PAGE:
Thousands look to go distance this weekend in Pittsburgh Triathlon
The North Shore will be full of activity this weekend as hundreds of multi-sport athletes take to the Allegheny River, Parkway North HOV lane and trail along the water for the Pittsburgh Triathlon.
The annual event, now in its 16th year, is the main fundraiser for Friends of the Riverfront, a nonprofit that is responsible for the Three Rivers Heritage Trail and works to increase awareness and usage of the city's waterways.
Like last year, three races will be held over two days. The sprint distance triathlon and adventure race will be Saturday morning, while the international distance triathlon will follow Sunday morning.
The sprint distance consists of a 600-meter swim followed by a 20K bike ride and 5K run. The adventure race has the same bike and run distances but substitutes a two-mile kayak or canoe for the swim portion. The international distance is a 1 1⁄2K swim, 40K bike ride and 10K run.
Breaking the races into two days made for a smoother experience in 2012, race director Neil Semmel said.
“It worked well because now everyone is doing the same distance on the bike and run portion,” he said.
Organizers fell shy of their 2013 goal of 1,000 competitors on each day, which is about the maximum the North Shore lawn can hold in a transition area where racers move from the water to the bike, then back again before setting off on the run. Semmel said about 1,500 competitors are expected this weekend.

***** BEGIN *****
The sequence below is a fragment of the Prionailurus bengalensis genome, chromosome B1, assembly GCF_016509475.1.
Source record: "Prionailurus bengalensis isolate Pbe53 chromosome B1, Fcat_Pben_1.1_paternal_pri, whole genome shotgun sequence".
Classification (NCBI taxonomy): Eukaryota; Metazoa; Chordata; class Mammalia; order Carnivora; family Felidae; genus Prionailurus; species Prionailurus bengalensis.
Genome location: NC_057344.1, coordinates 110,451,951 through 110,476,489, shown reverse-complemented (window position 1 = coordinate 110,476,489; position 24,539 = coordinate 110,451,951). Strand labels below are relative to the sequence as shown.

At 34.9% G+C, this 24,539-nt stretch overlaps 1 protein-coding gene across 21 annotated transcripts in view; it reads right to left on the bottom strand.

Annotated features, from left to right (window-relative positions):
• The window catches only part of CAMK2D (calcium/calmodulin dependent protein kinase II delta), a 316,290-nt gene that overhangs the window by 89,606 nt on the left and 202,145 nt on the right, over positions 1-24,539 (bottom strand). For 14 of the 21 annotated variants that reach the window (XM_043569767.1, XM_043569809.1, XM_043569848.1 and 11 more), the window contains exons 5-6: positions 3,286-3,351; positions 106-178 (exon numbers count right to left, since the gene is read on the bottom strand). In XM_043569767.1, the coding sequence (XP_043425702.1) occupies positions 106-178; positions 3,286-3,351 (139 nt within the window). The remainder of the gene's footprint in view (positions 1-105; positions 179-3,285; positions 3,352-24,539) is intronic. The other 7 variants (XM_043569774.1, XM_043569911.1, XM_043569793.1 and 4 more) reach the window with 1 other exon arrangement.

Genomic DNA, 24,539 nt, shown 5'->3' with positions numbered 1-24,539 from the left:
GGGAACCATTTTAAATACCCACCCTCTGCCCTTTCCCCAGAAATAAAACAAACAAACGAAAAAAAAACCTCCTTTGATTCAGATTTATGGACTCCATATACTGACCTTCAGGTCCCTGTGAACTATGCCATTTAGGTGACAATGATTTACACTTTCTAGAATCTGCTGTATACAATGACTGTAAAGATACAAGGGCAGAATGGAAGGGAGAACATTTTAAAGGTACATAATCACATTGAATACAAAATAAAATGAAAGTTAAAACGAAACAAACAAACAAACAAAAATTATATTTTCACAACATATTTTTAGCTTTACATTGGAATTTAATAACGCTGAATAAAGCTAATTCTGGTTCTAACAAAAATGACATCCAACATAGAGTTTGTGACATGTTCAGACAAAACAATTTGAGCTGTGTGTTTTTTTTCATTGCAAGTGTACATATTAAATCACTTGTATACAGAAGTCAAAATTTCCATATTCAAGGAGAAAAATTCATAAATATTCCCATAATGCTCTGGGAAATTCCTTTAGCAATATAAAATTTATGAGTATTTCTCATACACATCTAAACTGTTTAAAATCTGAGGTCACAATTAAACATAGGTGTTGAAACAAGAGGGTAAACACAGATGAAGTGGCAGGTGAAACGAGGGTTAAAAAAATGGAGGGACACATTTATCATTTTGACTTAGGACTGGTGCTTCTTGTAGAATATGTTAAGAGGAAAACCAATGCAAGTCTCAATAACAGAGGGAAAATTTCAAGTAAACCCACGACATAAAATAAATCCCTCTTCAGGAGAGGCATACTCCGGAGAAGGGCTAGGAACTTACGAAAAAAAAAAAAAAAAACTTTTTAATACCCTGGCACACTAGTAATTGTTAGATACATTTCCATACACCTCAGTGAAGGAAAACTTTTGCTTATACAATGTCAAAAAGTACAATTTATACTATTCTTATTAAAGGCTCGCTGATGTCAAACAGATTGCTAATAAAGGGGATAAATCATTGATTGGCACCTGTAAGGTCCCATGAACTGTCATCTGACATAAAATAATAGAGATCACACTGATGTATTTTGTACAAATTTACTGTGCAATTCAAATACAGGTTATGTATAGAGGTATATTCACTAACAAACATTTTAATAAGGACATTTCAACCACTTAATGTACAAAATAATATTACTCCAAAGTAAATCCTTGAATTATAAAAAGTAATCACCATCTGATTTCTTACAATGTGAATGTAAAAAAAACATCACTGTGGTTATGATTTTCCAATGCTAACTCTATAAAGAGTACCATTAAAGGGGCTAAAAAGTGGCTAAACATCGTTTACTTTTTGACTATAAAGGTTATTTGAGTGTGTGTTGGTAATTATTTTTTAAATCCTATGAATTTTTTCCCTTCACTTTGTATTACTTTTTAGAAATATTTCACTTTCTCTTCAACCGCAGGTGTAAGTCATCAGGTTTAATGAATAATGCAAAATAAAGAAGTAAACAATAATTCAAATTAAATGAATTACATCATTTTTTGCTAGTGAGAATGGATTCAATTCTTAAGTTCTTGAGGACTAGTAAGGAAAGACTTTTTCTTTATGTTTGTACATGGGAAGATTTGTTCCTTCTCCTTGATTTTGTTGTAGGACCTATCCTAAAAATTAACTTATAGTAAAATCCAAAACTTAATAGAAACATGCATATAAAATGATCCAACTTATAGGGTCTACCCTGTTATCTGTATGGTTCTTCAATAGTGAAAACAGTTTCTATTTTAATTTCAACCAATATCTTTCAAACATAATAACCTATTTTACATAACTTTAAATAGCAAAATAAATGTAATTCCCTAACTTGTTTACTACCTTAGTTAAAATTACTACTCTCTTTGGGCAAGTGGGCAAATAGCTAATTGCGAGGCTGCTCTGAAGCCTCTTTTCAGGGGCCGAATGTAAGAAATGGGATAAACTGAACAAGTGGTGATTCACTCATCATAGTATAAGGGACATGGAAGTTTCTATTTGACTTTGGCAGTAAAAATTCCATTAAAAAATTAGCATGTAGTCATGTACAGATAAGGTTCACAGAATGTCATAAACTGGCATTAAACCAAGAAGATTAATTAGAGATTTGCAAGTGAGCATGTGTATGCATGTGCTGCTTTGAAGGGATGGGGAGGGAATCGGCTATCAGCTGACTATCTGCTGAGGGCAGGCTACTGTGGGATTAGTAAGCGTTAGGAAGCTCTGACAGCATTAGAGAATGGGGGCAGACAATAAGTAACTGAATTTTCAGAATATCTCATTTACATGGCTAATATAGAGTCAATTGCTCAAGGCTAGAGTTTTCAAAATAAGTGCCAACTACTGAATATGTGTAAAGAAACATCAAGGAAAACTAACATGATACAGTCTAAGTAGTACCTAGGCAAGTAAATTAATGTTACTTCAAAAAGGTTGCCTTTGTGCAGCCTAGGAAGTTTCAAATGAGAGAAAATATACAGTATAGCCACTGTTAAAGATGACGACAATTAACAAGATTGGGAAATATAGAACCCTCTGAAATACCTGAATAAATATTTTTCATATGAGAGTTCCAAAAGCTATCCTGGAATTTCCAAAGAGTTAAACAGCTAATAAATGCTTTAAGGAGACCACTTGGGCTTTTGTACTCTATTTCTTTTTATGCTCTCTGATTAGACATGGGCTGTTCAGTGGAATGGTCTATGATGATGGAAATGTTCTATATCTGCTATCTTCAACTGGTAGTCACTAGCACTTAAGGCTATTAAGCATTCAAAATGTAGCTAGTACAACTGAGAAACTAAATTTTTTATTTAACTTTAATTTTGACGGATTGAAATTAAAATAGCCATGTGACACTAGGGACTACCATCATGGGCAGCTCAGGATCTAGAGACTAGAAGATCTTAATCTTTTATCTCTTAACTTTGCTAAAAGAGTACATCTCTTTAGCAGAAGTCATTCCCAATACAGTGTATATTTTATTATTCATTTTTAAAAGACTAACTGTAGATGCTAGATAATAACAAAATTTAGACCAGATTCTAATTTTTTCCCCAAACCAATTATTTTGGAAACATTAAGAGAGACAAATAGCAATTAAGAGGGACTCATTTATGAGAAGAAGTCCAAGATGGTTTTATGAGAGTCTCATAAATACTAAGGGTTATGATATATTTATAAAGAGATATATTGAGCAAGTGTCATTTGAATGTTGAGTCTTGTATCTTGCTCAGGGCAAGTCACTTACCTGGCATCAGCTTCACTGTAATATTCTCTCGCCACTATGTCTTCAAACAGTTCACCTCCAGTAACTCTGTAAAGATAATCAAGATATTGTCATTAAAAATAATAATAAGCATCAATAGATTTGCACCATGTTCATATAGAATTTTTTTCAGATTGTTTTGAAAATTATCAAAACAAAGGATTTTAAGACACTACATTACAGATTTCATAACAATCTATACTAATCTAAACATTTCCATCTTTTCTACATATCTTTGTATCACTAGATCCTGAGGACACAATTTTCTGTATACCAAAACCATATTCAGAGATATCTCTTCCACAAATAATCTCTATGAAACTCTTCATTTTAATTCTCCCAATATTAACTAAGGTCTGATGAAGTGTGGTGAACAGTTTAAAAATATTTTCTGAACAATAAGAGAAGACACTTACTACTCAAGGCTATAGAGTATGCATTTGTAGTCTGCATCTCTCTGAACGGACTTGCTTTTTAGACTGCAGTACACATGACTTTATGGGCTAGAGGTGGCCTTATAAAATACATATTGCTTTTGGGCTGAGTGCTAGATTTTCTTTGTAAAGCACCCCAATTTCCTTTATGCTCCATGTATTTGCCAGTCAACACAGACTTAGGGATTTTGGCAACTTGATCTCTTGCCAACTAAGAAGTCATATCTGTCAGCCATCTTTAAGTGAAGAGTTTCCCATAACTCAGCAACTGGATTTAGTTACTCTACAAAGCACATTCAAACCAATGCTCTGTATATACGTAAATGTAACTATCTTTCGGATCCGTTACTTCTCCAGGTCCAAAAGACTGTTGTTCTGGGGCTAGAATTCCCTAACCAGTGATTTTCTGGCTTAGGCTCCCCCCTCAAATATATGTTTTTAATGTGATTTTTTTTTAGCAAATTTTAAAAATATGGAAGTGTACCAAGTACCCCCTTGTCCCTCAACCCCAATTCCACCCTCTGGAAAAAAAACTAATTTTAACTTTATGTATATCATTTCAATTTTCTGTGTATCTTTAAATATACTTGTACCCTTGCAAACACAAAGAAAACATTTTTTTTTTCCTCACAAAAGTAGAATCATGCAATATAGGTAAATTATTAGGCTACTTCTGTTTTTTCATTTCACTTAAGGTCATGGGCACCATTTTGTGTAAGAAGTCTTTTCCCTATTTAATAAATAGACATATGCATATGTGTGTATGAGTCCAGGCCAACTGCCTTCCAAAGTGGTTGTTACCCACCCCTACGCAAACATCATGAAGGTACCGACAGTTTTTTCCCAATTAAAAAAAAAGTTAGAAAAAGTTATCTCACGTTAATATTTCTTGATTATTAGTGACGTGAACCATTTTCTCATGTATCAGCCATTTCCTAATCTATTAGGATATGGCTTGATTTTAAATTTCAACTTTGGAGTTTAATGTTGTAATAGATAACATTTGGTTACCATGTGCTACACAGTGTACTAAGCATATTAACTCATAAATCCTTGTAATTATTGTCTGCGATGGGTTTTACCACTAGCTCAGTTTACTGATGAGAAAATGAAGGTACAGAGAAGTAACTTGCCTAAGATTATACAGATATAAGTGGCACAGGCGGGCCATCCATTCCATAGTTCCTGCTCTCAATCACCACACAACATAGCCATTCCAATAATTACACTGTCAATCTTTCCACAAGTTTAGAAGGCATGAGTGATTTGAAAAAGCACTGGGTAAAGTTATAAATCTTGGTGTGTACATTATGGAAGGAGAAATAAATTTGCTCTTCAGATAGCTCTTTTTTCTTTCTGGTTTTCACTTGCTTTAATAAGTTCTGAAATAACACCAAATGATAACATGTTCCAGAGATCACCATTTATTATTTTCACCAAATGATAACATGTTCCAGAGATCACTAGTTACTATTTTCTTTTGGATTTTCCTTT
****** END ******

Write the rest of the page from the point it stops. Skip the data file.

A new feature is the First Timer's Competitor Clinic at Highmark Stadium in Station Square. The clinic is free to all registered triathletes and will be held from 1-3 p.m. Saturday. It features an overview of the course, rules and regulations and a discussion of mental training for triathlon.
“I think for beginners and first-timers, the biggest advice is to go out and enjoy the day,” said Chad Holderbaum, one of several area triathletes to turn pro in the past two years. “Don't rush. It's a long day, and you just want to take it one step at a time.”
Competitors should be prepared for a bike course that's more challenging as well as some current in the river, Holderbaum said.
“It's different from swimming in a pool,” Holderbaum said. “Whether it's a wake or just not being able to touch a wall or the bottom, it can sometimes create panic attacks. Just stay calm and take a deep breath.”